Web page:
The Phone Screen Interview: Best Practices and Questions to Ask

Feb 10, 2015

The Phone Screen Interview

Most interview phone screen calls are made without notice to the candidate, but you can email the person ahead of time to give them the time frame you plan on calling or set a time based on availability. This blog post will outline some interview best practices for phone screen interviews.

Only one individual should conduct the interview. In most cases, it should be a designated and prepared HR representative or a recruiter specialist. Having more than one person on the line can cause confusion and can cause your company to tie up more staffing resources than needed at this point in the interview process.

It is ideal that a phone interview will last between 20 to 40 minutes and a set of structured and guided questions should be ready before the call. These should be written out in a simple interview format, leaving space for notes and impressions of the candidate. A few sample questions could be:

  • How did you learn about this position?
  • Why are you currently looking for a new position?
  • What are the key skills and recent experience you have as they apply to this position (assuming the candidate has knowledge of the position)?
  • Briefly walk me through your accomplishments in your current and previous positions.
  • Why does this position interest you?
  • If there appears to be good interest in the candidate, explain your interview process going forward, and ask about the candidate's availability to meet as the next step.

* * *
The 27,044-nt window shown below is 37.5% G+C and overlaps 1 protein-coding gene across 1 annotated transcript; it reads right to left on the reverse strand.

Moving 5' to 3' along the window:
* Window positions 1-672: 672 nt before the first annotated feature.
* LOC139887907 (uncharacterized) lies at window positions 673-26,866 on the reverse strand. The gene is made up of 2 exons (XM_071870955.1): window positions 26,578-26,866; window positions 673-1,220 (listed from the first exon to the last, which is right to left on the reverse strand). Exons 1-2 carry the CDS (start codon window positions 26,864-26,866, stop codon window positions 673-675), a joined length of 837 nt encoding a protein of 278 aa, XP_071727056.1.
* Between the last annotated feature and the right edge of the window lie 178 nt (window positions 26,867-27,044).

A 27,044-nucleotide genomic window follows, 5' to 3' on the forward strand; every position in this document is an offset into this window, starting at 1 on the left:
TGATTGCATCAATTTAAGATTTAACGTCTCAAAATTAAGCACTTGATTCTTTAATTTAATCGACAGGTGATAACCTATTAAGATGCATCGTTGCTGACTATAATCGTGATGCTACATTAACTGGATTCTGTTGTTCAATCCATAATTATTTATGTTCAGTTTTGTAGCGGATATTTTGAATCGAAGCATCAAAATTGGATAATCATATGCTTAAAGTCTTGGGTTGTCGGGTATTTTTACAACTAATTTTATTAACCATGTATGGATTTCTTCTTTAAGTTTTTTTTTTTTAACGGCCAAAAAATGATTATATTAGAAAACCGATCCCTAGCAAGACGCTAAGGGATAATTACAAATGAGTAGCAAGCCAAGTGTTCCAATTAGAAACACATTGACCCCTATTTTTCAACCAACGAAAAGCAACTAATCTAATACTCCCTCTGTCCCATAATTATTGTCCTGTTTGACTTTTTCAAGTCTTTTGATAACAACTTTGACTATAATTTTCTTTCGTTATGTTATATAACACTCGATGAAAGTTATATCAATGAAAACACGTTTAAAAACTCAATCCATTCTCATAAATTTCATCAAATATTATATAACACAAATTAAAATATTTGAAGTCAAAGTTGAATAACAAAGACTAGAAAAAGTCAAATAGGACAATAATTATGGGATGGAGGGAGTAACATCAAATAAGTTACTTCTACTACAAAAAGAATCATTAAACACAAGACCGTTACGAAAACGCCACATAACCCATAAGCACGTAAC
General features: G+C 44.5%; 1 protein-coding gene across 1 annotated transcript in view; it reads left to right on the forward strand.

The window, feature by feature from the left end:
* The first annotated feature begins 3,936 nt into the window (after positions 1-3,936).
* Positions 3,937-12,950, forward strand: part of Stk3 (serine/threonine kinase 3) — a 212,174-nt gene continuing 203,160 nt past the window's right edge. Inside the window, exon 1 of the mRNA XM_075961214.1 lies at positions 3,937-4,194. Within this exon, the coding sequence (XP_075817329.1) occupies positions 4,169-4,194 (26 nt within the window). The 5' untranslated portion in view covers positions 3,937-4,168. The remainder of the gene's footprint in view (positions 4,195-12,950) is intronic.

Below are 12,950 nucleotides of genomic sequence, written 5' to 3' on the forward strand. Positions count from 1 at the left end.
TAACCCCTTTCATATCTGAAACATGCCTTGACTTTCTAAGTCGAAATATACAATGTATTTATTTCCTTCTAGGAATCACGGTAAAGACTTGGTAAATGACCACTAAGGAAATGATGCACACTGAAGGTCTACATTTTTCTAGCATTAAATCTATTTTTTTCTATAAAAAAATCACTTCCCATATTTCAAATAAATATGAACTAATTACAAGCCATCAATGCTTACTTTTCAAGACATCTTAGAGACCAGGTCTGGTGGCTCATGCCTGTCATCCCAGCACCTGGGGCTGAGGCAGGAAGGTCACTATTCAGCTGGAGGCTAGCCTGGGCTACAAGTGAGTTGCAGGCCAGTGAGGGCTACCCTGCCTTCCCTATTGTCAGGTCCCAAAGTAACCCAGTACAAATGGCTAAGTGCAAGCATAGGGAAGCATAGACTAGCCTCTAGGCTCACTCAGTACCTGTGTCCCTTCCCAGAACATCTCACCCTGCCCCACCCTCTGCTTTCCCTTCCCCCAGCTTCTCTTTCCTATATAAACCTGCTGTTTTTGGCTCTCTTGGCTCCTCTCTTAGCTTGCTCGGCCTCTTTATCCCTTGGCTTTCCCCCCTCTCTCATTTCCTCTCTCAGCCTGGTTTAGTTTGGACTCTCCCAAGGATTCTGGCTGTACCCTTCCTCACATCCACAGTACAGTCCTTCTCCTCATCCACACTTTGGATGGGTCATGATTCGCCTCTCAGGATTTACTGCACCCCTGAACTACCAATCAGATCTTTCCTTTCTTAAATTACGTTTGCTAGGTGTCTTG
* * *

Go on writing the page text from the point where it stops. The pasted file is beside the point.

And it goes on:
If you do choose to reach out to the candidate prior to the phone call, make sure to exclude specific questions. In this early phase of the interview process, candidates should be given the chance to show some level of thinking on their feet. The interview should show you clear responses that indicate their verbal communication skills and possible interpersonal skills. In your email, feel free to include a brief overview and expectation of the phone call. The email could include the following, as an example:

Mary, I plan to call you Monday between 2 and 4 PM to introduce myself and National Bank to you. I would like to cover your work history and experience that relates to the basic requirements of the position for which you applied. I can also answer any questions you may have regarding this position and National Bank. If this time is not convenient for you, please let me know several other options that would work for you.

There is always a possible risk of a personal prejudice against race, place of origin, or sex, from an EEO perspective, that can sometimes even be determined over the phone. But, in this initial phase, prejudices can be minimized through a phone call over a face-to-face meeting considering you're not laying your eyes on the individual. For the entire pre-employment screening, interview and selection process, everyone involved must be trained to exclude illegal questions and personal biases that could place you and your company in a liability category. The best defense for this is preparation. Using targeted information, legally defensible questions, and a fair and consistent process that everyone must follow is key.

Phone screen interviews are very common and used daily by many other organizations. The EEOC is aware of this and expects a well-prepared, consistent, and documented process where all participants have a thorough understanding and will follow the process. For more help on this process, ZERORISK HR offers a course in equipping your managers in interviewing techniques. Check out more information on this here.

ZERORISK helps organizations build great cultures by identifying, developing, and retaining top talent. The ZERORISK Hiring System blends a revolutionary behavioral science with state-of-the-art technology to reduce unwanted turnover and improve employee performance. For more information contact us at (800) 827-5991.

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